Any unknown application, device or IT specific service brought into the IT Systems that is not known to the IT departments can pose a security risk. The risk proposition is based on the premise that these application/device/service are not screened through the on-boarding process, thereby making an entry in the enterprise IT System without required checks and balances. This practice is known as Shadow IT. With widespread utilization of IT-integrated capabilities and diverse functional/role specific usage, Shadow IT has become a business reality.
In order to curtail the practice of Shadow IT, the IT Departments have to enable smooth on-boarding of technology.
Shadow technologies include hardware or software, including smartphones, tablets, USB drives, Google Docs, instant messaging services, Skype and so on. The practice of Shadow IT can be undertaken by an individual, or business division to conduct a business process such as sharing information, setting processes, planning, etc. Shadow IT has become one of the rising concerns for compliance & audit. One of the instances could be information leaked through an employee’s unsupported or private technology.
Let’s have a look at the critical risks that that an organization must be aware of in the context of management of Shadow IT:
- Risk of Losing Data: Shadow IT opens-up avenues of leaking out of sensitive data to platforms that are beyond the control and accessibility of corporate IT department. Achieving a balance in information access is tricky, as on one hand there is a compliance aspect and on the other there are efficiency related issues. Traditionally data ownership was restricted to limited set of people, but in current scenario, organizations must get the data flow freely within departments to enable day-to-day operations. While industry experts believe that Shadow IT is to stay, businesses are required to proactively safeguard data by enabling IT to take control, enforce data encryption and setup relevant back-up mechanisms.
- Risk of System Penetration: With digitization, users in an organization can access third-party applications, software and tools to optimize their productivity or improve their department’s efficiency. This often happens without the knowledge of IT department of the organization, making way for risk and penetration theft- that may lead grave consequences for the organization and brand reputation. It is therefore recommended to have a fool proof IT setup in place and educate each user about the processes to follow when a new technology is to be introduced. By avoiding such practices security-related risks can be managed and monitored.
- Risk of Maintaining Data Sovereignty: Data security related legislation may or may not be stringent depending on the location of a user. There is a possibility that an organization has a global spread and the data and security related concerns must be managed and enforced as per the host country’s laws. Most strict data sovereignty laws are applied in Germany. Additionally, most of the regions with tight data regulations such as European Union, are not allowed to share the data with the third-party clouds, and others unless it is encrypted. Such regulations set the platform for data management. At an enterprise level, it is important to place right checks at a corporate governance level through IT practices and protocols, including eliminating the practice of Shadow IT.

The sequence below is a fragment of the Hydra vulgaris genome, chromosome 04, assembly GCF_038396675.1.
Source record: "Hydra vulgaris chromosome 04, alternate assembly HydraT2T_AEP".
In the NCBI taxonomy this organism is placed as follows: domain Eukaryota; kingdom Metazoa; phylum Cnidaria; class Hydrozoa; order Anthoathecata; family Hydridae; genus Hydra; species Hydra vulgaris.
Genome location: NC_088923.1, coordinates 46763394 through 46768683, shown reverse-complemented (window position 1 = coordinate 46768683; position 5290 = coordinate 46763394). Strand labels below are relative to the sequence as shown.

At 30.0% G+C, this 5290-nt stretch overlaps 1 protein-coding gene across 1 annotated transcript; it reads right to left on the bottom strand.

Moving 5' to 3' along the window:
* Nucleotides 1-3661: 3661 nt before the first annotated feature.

- Risks Associated with Licensing & Certifications: Businesses are bound and controlled by software licensing and certifications, making it difficult for the enterprises to follow and monitor the controlling of access to relevant data and information. With the advent of practices such as BYOD, some of the software licenses which are purchased outside the knowledge or purview of the business enterprise can be conflicting in terms of contractual requirements. Such condition may seem harmless at the onset, but they might capture sensitive information from an enterprise IT System and Data Repositories.
- Risk of Defying Compliance: Being on a regulatory compliant environment means that the data is restricted within the enterprise networks and is monitored, accessed, controlled and audited. This includes IT devices & systems connected with-in an organization. With the latest IT trends related to Enterprise Mobility, corporate data is accessed by users who may not be in the physical control zone or organization. Therefore, limiting the access becomes crucial when it comes to enabling remote access and facilitating user mobility, such limitations include usage of shadow technology.
By observing the threat-paradigm, IT departments can arm themselves for future challenges in the industry. It is important for IT departments to enable smooth on-boarding of technology by bringing innovative practices and advancements that can help businesses achieve goals. The practices of proper risk management, channeled budget allocation and compliant IT systems should not be ignored.
With the technological advancements and innovation, Shadow IT is undoubtedly here to stay. The end-game is all about how the practice of shadow IT is managed to limit the threats associated with IT System Security. Shadow IT can cause harm and bring vulnerabilities to the IT Environment – but the checks placed in the system to discourage shadow IT should not hamper technology on-boarding. All in all, the technology on-boarding process should be streamlined and employees or departments must not hesitate in bringing a new technology in the notice of IT department.